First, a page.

As you will note about the track. Keith303 has built up the track from scratch. Using similar sounding instruments, and possibly "ripped" samples though a sampler, he has created a track that he can manipulate very easily. The only problem is that it is time consuming.
By having an original instrument sound, that is used within the original track (see here about sampling) Keith303 can now create extended hooks, he can mould the track to his own direction, and he can alter the style and even the tempo of the track while keeping the original essence, the sound, of the original track present.
2. Use long sequences.
Quite an option this one, and is how alot of "professional" musicians make their own music remixes. Because most tracks that you want to remix have music remixes already done, they sometimes include lengths of chords, riffs from the original track that were not included in the original. If you are not proficient at starting from scratch, this method could be for you. You could sample those long riffs, or parts of the track that you enjoy into a sample editor, add effects then save them off as a WAV, then incorporate them into your sequencer.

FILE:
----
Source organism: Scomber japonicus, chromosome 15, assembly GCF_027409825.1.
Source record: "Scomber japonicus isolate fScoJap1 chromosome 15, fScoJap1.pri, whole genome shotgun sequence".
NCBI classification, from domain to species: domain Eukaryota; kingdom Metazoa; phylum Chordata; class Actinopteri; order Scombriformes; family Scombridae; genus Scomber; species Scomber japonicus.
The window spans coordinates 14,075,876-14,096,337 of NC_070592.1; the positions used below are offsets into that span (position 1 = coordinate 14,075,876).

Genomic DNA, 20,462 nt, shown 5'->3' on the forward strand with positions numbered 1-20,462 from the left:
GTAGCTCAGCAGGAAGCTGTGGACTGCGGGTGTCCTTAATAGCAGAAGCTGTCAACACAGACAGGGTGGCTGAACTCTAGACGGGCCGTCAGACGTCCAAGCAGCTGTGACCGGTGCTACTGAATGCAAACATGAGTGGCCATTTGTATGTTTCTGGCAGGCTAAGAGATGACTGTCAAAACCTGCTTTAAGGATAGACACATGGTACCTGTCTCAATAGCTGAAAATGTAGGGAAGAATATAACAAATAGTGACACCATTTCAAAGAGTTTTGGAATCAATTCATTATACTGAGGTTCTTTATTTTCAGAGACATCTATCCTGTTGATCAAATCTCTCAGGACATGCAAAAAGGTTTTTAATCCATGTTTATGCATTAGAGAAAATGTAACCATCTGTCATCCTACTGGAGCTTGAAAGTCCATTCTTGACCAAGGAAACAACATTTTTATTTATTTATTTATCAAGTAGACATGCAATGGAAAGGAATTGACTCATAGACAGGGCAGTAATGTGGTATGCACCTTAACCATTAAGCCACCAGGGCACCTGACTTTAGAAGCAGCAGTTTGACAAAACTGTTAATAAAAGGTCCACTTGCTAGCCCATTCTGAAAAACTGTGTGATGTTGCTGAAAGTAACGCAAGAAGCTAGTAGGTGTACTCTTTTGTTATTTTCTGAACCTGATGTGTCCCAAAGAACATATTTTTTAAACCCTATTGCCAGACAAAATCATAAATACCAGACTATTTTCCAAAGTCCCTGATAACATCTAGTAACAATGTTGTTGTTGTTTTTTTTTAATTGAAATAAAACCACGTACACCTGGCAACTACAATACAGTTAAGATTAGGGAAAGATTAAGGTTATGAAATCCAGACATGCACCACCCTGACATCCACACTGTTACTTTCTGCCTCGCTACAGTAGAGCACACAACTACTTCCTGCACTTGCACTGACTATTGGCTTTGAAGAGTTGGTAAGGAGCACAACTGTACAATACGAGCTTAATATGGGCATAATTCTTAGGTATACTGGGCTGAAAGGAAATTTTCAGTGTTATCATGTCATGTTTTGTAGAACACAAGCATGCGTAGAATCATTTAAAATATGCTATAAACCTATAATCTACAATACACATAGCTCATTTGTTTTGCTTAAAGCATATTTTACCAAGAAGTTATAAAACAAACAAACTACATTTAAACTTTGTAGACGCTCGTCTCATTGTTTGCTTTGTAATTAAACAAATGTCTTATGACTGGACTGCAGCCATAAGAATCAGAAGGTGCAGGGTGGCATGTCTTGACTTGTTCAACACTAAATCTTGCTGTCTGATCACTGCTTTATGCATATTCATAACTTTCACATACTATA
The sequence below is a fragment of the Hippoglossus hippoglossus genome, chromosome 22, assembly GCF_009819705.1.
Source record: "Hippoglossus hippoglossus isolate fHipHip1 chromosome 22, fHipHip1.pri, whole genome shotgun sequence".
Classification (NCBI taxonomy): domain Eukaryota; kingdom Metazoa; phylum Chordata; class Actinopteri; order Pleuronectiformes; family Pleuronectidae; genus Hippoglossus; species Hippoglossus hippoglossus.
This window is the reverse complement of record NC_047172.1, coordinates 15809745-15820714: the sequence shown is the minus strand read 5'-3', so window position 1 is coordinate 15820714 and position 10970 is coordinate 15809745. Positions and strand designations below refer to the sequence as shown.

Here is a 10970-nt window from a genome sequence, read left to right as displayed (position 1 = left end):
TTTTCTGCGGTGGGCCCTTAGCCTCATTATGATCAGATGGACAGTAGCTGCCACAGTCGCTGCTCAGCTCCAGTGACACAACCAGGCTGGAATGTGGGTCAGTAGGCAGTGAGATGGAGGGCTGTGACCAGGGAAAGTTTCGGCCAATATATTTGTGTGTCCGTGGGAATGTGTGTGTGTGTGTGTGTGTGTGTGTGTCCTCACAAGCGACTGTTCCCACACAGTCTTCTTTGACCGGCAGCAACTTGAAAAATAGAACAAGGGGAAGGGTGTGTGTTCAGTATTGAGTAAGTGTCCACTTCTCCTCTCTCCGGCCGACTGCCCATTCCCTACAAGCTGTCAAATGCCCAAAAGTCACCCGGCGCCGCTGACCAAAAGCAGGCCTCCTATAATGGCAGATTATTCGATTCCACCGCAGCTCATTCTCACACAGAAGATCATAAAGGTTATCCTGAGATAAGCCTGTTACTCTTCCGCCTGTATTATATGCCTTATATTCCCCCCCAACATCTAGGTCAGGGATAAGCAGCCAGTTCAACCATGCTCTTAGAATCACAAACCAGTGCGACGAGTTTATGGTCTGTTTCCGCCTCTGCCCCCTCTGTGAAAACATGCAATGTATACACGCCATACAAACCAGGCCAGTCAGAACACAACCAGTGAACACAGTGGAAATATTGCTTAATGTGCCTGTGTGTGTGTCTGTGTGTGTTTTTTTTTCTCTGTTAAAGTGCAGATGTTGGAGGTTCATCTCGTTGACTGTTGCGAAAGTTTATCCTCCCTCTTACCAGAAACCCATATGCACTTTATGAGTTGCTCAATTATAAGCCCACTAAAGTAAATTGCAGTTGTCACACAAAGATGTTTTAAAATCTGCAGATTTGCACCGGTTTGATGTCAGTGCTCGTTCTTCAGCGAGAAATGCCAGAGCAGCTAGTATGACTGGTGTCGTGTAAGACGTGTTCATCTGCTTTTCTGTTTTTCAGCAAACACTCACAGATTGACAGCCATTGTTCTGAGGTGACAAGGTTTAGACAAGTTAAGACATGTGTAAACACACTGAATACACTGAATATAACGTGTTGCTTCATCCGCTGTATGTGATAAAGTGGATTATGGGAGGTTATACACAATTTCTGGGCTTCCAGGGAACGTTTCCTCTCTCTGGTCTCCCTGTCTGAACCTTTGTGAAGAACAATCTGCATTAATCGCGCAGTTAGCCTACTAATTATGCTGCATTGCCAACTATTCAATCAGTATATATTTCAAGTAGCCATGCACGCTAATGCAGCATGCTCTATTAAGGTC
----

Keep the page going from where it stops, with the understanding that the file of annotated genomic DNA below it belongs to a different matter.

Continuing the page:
The problem with long sequences is that the rest of the song then has to fit that sequence. The BPM has got to fit the riff, the drums have to fit it. Everything has to fit that riff. If it is a drum sequence then it is hard to add extra drums just in case they phase with each other. This can be a problem. For example: An artist sampled a riff but unfortunately it had a kick drum thumping away. Now they added this riff to a track that already had a kick drum present, but they never altered the BPM, or the sample pitch. They thought the kick drum would be heightened with the added riff. But it didn't, it phased, meaning at every other kick the sample would shift and the kick would reduce in volume generally, and noticeably.
Always make sure the sequence is at the right BPM, as just a half a note out will make a large difference.
If you want to increase the sound of a sample, sample it louder, increase the volume of it in a sample editor (watch out though that the sample doesn't get too distorted) or have two channels going with that same sound.
3. Using Multisequence.
You can download this package from - http://www.goldwave.com/multiquence/.
This programme is ok. It will arrange your WAVs so you can manipulate them a bit more than FT2.